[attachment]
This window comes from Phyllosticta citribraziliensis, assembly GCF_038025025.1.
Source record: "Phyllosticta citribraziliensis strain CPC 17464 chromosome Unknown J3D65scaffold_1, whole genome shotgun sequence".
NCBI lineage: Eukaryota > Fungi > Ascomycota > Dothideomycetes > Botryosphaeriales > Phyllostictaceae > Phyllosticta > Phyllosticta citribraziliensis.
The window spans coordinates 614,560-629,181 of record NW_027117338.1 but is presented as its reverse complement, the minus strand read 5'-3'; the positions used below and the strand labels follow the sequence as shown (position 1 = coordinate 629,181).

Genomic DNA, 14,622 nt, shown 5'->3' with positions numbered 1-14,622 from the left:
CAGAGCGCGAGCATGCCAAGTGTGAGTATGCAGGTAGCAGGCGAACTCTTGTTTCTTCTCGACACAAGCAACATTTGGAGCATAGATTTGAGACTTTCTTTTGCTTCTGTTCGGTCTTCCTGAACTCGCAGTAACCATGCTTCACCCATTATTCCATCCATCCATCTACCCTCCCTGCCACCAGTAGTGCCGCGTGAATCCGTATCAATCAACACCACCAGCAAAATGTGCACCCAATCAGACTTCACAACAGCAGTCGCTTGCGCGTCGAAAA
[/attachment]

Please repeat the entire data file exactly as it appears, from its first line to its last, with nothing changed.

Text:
This window comes from Phyllosticta citribraziliensis, assembly GCF_038025025.1.
Source record: "Phyllosticta citribraziliensis strain CPC 17464 chromosome Unknown J3D65scaffold_1, whole genome shotgun sequence".
NCBI lineage: Eukaryota > Fungi > Ascomycota > Dothideomycetes > Botryosphaeriales > Phyllostictaceae > Phyllosticta > Phyllosticta citribraziliensis.
The window spans coordinates 614,560-629,181 of record NW_027117338.1 but is presented as its reverse complement, the minus strand read 5'-3'; the positions used below and the strand labels follow the sequence as shown (position 1 = coordinate 629,181).

Genomic DNA, 14,622 nt, shown 5'->3' with positions numbered 1-14,622 from the left:
CAGAGCGCGAGCATGCCAAGTGTGAGTATGCAGGTAGCAGGCGAACTCTTGTTTCTTCTCGACACAAGCAACATTTGGAGCATAGATTTGAGACTTTCTTTTGCTTCTGTTCGGTCTTCCTGAACTCGCAGTAACCATGCTTCACCCATTATTCCATCCATCCATCTACCCTCCCTGCCACCAGTAGTGCCGCGTGAATCCGTATCAATCAACACCACCAGCAAAATGTGCACCCAATCAGACTTCACAACAGCAGTCGCTTGCGCGTCGAAAA